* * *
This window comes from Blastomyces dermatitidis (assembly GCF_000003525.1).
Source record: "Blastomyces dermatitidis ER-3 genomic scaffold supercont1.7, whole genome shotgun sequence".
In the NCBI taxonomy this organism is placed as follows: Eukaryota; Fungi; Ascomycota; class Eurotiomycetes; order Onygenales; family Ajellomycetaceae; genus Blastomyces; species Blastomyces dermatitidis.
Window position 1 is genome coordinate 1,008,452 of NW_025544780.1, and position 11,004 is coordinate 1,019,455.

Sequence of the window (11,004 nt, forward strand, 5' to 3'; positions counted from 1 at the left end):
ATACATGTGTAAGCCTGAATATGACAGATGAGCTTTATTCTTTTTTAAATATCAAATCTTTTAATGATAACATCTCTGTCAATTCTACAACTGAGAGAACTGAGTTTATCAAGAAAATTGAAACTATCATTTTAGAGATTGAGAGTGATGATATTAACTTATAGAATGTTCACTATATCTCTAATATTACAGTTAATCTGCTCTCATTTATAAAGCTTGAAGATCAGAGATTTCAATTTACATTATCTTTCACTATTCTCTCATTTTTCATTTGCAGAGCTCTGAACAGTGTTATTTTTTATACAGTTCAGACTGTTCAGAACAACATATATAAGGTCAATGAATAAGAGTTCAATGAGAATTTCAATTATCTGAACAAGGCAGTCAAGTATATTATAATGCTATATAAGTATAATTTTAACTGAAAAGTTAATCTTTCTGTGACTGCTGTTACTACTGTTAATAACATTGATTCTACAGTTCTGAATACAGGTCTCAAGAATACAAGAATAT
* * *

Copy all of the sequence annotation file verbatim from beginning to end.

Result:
This window comes from Blastomyces dermatitidis (assembly GCF_000003525.1).
Source record: "Blastomyces dermatitidis ER-3 genomic scaffold supercont1.7, whole genome shotgun sequence".
In the NCBI taxonomy this organism is placed as follows: Eukaryota; Fungi; Ascomycota; class Eurotiomycetes; order Onygenales; family Ajellomycetaceae; genus Blastomyces; species Blastomyces dermatitidis.
Window position 1 is genome coordinate 1,008,452 of NW_025544780.1, and position 11,004 is coordinate 1,019,455.

Sequence of the window (11,004 nt, forward strand, 5' to 3'; positions counted from 1 at the left end):
ATACATGTGTAAGCCTGAATATGACAGATGAGCTTTATTCTTTTTTAAATATCAAATCTTTTAATGATAACATCTCTGTCAATTCTACAACTGAGAGAACTGAGTTTATCAAGAAAATTGAAACTATCATTTTAGAGATTGAGAGTGATGATATTAACTTATAGAATGTTCACTATATCTCTAATATTACAGTTAATCTGCTCTCATTTATAAAGCTTGAAGATCAGAGATTTCAATTTACATTATCTTTCACTATTCTCTCATTTTTCATTTGCAGAGCTCTGAACAGTGTTATTTTTTATACAGTTCAGACTGTTCAGAACAACATATATAAGGTCAATGAATAAGAGTTCAATGAGAATTTCAATTATCTGAACAAGGCAGTCAAGTATATTATAATGCTATATAAGTATAATTTTAACTGAAAAGTTAATCTTTCTGTGACTGCTGTTACTACTGTTAATAACATTGATTCTACAGTTCTGAATACAGGTCTCAAGAATACAAGAATAT